set_bsd_instruction -view spec [list BYPASS]  -code [list 1111] -reg BYPASS

User can define the following optional instructions:

set_bsd_instruction–view spec [list CLAMP] -code [list 1000] -reg BOUNDARY
set_bsd_instruction–view spec [list INTEST] -code [list 1001] -reg BOUNDARY -input_clock_conditionTCK
set_bsd_instruction–view spec [list HIGHZ] -code [list 1110] -reg BOUNDARY

Optional IDCODE to identify device code:
set_bsd_instruction[list IDCODE] -code [list 0011] -capture_value{32’b01} –reg DEVICE_ID

Optional USERCODE for user-programmable identificaton code:
set_bsd_instruction[list USERCODE] -code [list 1011] -capture_value{32’b01} –reg DEVICE_ID
6. Configure User-Defined Data Registers (UTDR). UTDR is optional.

Define UTDR and TAP interface signals:
set_dft_signal-type tdi -hookup_pin {core/tdi}
set_dft_signal-type tdo -hookup_pin {core/tdo}
set_dft_signal-type bsd_shift_en -hookup_pin {core/shift_en}
set_dft_signal-type capture_clk -hookup_pin {core/clk}
set_dft_signal-type bsd_reset -hookup_pin {core/reset}

Define UTDR itself:
set_scan_pathMY_REG -class bsd-view spec –hookup {core/tdicore/tdocore/shift_encore/clk} –exact_length10

Define user instruction to access UTDR:
set_bsd_instructionmy_instr-code {1010} -regMY_REG

7. Define pin order.
By default, pin order is derived from netlist in alpha-numerical order. User can use pin ma file to override it:
read_pin_map pin_map.txt
user can use set_scan_path command to fine tune pin order:
set_scan_pathboundary –class bsd -ordered_elements[list port1 enable1 …]

8. Enable BSD insertion
set_dft_configuration -bsd enable -scan disable

9. Run Preview
preview_dft -bsd all

Preview checks and reports tap ports connection, instruction, BSR, pads, pin order, etc. See attached log file for detailed report.

10. Insert BSD including design compile

Note mapping and optimication is done automatically after BD insertion. No need to run compile.

11. Check results and write out BSD inserted netlist and ddc file.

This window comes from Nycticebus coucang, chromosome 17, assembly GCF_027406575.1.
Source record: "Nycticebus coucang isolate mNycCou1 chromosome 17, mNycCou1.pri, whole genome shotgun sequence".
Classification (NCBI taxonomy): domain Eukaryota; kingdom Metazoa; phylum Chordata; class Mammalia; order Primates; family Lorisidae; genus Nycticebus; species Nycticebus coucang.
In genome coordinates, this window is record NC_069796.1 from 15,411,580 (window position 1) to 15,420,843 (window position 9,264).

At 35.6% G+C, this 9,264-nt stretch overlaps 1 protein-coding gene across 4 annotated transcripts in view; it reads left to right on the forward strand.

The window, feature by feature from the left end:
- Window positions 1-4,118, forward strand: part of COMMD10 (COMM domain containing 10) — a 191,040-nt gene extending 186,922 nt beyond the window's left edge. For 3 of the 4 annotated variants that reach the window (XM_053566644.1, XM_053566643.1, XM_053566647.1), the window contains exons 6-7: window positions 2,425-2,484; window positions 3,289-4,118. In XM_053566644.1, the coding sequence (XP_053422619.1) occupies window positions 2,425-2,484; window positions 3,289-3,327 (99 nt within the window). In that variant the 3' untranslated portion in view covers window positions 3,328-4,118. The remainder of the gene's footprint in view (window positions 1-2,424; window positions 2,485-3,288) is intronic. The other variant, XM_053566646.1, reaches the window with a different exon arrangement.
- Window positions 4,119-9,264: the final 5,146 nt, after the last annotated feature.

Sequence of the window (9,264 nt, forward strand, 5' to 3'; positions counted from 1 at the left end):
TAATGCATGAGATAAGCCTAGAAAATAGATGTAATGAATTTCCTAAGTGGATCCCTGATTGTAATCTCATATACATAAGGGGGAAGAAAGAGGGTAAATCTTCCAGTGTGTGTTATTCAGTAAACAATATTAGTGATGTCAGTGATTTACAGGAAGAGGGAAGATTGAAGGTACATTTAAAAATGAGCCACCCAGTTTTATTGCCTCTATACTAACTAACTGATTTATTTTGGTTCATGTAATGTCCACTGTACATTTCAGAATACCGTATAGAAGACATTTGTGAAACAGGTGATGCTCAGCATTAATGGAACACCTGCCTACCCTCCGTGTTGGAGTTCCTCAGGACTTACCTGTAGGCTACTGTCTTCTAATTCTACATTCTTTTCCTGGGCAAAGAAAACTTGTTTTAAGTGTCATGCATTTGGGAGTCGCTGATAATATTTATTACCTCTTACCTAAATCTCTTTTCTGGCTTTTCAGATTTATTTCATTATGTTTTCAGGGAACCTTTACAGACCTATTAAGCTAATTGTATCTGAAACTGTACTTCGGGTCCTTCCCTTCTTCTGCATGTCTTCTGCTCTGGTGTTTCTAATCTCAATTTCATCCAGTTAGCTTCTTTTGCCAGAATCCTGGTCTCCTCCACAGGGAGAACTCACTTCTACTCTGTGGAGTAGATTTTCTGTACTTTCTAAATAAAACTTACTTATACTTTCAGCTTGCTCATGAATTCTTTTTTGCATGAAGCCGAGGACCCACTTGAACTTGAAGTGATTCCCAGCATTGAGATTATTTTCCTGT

#Compliance checking
check_bsd -verbose
#Generate bsdl file
write_bsdl -out TOP_bsd.bsdl
#Generate bsd patterns
create_bsd_patterns -type all
write_test -format stil_testbench -output bsd_patterns
#write out jtag-inserted netlist
write -format ddc -hierarchy -output TOP_bsd.ddc
change_names -rules verilog -hier
write -format verilog -hierarchy -output TOP_bsd.v

The output design should have tap controller as well as BSRs inserted as below:

Next talk about BSD verification flow, which is actually already included in the last step of insertion flow.

1. check compliance with IEEE 1149.1
check_bsd -verbose

this compliance check simulates tap controller, IR register, bypass register, boundary-scan register, user test data register, in/out ports, and all instructions.

2. create JTAG testbench
first create functional test patterns:
create_bsd_patterns-output [ test_program_name] -effort [low | medium | high ] -type [all | functional | dc_parametric| leakage | tap_controller| tdr | bsr| reset ]

Next write out testbench:
write_test-format [ stil| stil_testbench| verilog| wgl_serial]

Generate BSDL (Boundary Scan Description Language) file:
write_bsdl -naming_check [ VHDL | BSDL | none ] -output [file_name]

You can see attachment for a simple example. It contains three folders.

1. design_data folder, contains top and core rtl as well as pin map file.
2. bsdc_insertion_flow folder, contains insertion tcl as well as output files.
3. bsdc_verification_flow folder, contains verification tcl as well as outputs.